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Open letter to Minister of Education, Adamu Adamu by Taiwo Adetiloye

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Adamu Adamu
Minister of Education (Nigeria), Adamu Adamu

It is crucial that the education sector, which is a key sector of the economy, be responsible for training and equipping the future workforce no matter what the prevailing circumstances are, writes Taiwo Adetiloye .

Adetiloye (@TAdetiloye) in an open letter to the Minister of Education, Malam Adamu Adamu, opined that the total shutdown (of schools) has led to more societal ills as agile youths who should be in school are now spending their energies on rather vicious undertakings. 

The letter as sent to TechEconomy.ng:

The Honourable Minister,

Ministry of Education,

Federal Secretariat Phase III,

FCT, Abuja, Nigeria

Zip Code: 900242

Attention: Mr Adamu Adamu

cc: Office of the Federal Ministry of Education

Dear Sir, 

Compliments. 

I am writing to you to acknowledge some of your efforts in ensuring the educational system in Nigeria remains functional in the face of the COVID-19 global pandemic. I would also like to recommend possible solutions that can help the education sector resume gradually in the face of the current challenges.

It is heartwarming that the terminal secondary school classes in Nigeria have been allowed to return to school to write their examinations. In addition to this, please kindly let postgraduate and medical students (nurses, pharmacists, etc.) resume academic activities in earnest.

We desperately need doctors, nurses and other health workers in the nearest future to contribute to the health sector that is currently badly hit by a shortage of professionals. 

For postgraduate students, they can use Zoom or any other internet teleconferencing platform for their seminars and project/thesis defence.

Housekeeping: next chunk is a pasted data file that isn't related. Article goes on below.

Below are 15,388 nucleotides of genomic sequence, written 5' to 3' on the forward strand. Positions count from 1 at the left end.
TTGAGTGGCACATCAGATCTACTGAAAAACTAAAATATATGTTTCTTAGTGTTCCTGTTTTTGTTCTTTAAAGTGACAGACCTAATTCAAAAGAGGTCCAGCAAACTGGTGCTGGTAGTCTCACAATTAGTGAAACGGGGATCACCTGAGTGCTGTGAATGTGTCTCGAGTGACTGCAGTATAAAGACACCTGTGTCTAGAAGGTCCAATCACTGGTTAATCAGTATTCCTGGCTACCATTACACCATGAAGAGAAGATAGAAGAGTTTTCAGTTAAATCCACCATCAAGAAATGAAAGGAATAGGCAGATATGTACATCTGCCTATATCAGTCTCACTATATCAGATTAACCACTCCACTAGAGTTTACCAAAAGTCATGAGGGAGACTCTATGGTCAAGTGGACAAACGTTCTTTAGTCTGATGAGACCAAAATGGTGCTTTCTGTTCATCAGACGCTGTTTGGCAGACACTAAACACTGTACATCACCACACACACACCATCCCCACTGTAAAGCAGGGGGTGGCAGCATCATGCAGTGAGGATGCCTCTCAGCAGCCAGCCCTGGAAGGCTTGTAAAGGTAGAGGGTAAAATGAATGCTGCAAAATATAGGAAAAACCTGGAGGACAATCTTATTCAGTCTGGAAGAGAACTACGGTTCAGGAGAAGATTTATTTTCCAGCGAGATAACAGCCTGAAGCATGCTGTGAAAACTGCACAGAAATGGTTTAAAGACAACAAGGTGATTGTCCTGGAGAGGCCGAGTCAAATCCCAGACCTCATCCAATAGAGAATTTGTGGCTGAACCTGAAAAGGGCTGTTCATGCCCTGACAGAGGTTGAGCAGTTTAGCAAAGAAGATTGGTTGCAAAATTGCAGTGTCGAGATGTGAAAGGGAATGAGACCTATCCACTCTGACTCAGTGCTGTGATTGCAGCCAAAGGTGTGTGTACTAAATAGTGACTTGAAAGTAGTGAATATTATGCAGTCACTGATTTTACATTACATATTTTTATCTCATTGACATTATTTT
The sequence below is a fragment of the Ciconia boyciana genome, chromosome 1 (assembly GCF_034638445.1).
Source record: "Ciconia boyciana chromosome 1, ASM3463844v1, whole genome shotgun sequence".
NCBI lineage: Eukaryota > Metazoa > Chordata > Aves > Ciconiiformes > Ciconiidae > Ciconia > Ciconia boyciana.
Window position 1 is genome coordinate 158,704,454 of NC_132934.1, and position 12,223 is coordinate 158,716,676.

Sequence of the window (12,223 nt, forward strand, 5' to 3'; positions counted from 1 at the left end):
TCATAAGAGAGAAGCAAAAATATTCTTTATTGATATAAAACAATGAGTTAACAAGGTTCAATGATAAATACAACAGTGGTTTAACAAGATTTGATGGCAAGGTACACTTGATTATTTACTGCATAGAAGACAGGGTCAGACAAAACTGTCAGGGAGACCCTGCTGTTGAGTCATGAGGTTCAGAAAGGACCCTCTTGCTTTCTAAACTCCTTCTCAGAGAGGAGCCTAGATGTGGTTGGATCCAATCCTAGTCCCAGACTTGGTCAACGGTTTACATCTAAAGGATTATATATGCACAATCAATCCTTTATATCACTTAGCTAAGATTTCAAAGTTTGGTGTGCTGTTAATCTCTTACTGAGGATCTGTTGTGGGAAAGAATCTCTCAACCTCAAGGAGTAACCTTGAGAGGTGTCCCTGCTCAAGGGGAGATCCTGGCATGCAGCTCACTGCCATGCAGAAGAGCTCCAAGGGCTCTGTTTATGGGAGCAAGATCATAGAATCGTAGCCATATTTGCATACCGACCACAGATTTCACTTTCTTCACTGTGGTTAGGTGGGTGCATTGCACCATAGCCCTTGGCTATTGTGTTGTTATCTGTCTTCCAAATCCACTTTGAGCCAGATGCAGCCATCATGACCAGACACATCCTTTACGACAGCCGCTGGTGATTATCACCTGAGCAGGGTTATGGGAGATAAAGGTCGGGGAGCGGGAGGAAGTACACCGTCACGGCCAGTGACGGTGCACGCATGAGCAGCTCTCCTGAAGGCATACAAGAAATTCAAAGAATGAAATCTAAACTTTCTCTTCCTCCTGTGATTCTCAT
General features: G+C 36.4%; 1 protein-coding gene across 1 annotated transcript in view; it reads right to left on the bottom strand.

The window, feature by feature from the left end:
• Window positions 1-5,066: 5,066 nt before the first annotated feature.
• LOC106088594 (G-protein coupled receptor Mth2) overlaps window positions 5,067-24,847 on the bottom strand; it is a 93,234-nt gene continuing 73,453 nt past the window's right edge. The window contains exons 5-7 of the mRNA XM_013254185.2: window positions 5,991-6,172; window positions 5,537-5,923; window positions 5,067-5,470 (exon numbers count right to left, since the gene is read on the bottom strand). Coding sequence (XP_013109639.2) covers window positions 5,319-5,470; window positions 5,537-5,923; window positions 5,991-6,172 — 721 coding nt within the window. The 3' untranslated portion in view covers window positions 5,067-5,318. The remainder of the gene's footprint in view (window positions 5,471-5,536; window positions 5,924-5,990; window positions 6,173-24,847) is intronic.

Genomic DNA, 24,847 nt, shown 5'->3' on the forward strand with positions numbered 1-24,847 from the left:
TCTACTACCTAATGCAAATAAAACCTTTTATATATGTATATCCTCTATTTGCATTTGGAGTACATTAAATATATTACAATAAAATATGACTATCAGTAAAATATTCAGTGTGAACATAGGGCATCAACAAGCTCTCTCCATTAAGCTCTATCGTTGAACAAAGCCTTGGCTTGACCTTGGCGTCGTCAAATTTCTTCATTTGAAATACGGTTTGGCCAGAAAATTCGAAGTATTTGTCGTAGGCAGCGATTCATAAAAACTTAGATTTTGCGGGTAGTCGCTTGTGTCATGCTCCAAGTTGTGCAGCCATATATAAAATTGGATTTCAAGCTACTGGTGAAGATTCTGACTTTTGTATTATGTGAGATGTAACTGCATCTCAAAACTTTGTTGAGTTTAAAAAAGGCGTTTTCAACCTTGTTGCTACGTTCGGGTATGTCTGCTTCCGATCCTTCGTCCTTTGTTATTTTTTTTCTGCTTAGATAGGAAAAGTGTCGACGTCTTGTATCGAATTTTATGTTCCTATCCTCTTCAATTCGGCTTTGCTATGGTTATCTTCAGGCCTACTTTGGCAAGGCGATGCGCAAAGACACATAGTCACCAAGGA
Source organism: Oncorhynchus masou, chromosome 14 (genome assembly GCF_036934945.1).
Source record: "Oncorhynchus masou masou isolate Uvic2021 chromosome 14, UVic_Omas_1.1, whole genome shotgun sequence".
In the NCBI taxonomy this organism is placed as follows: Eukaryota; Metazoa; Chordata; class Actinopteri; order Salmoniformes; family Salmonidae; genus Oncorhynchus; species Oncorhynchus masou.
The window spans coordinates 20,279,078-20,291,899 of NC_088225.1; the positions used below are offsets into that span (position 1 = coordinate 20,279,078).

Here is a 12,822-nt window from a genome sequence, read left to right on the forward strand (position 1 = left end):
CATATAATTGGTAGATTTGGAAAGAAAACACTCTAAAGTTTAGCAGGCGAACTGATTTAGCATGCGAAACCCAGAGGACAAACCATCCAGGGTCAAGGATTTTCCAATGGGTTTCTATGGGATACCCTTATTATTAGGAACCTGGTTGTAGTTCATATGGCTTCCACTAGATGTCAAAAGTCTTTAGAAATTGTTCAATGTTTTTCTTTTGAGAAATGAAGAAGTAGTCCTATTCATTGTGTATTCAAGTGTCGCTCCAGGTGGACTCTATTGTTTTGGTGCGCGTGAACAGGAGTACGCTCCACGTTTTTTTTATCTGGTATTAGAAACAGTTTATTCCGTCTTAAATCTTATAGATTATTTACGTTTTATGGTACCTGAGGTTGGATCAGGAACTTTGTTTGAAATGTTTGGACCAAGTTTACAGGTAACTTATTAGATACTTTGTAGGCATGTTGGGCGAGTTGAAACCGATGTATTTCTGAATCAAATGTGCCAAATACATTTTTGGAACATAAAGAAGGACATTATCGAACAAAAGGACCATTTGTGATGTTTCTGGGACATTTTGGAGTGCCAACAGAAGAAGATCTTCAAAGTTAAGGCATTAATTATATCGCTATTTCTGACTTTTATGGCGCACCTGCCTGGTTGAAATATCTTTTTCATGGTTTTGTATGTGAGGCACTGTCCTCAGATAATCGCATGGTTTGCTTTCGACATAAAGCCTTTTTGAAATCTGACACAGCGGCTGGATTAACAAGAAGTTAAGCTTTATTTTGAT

These students need to be in school because some of them will have to replace retiring faculty staff and possibly work in different government agencies and parastatals pretty soon.

The use of online platforms will, no doubt, require huge investments in electricity, internet, hardware and software. I believe it is long overdue for our universities to be self-sustaining in electricity generation. The relevant stakeholders should spare nothing to get our ivory towers up and running.Primary, secondary, and tertiary institutions can instruct courses via the internet and laboratory sessions can be simulated online. Private universities should be encouraged to resume immediately as long as they comply with government regulations.

The Nigerian government does not need to create the platforms since there are platforms already in place such as Coursera, Udacity, etc.

Government and private universities just need to partner with the proprietors of those training and learning platforms. For instance, Edx was created by the Massachusetts Institute of Technology (MIT) for distance learning, research and collaboration among universities across the globe. This has helped to promote remote learning a great deal.  

Furthermore, students should be encouraged to remotely take some course credit units from accredited institutions all over the world.

After completing the courses, the students should be encouraged to transfer their credit units to complete their studies in their home universities in Nigeria. 

Shutting down the entire educational system, from all indications, is not the best approach to deal with the worldwide impact of COVID-19.

We need to take a cue from universities in places like Asia, Europe and North America which managed to remain open in spite of the pandemic.

Many students in foreign universities shared their convocation ceremony stories on Linkedln during the raging pandemic, for instance. If universities and other tertiary institutions can do this,

I am convinced that Nigeria and other African countries can rise up to the challenges of the new normal education-wise. 

I do understand that the Ministry of Education has given some guidelines on policies that should be put in place for universities to resume. However, federal and state universities may have financial constraints in meeting the requirements.

Hence, it is imperative that higher institutions be allowed to open gradually and not suddenly. Besides, the ASUU strike is still a cogent issue to be resolved. 

It is crucial that the education sector, which is a key sector of the economy, be responsible for training and equipping the future workforce no matter what the prevailing circumstances are. A complete shutdown has led to more societal ills as agile youths who should be in school are now spending their energies on rather vicious undertakings. 

We remain resolute and hopeful that the pandemic will give way for normalcy, as soon as possible. 

Taiwo T. Adetiloye writes from Canada. He is on Twitter as: @TAdetiloye

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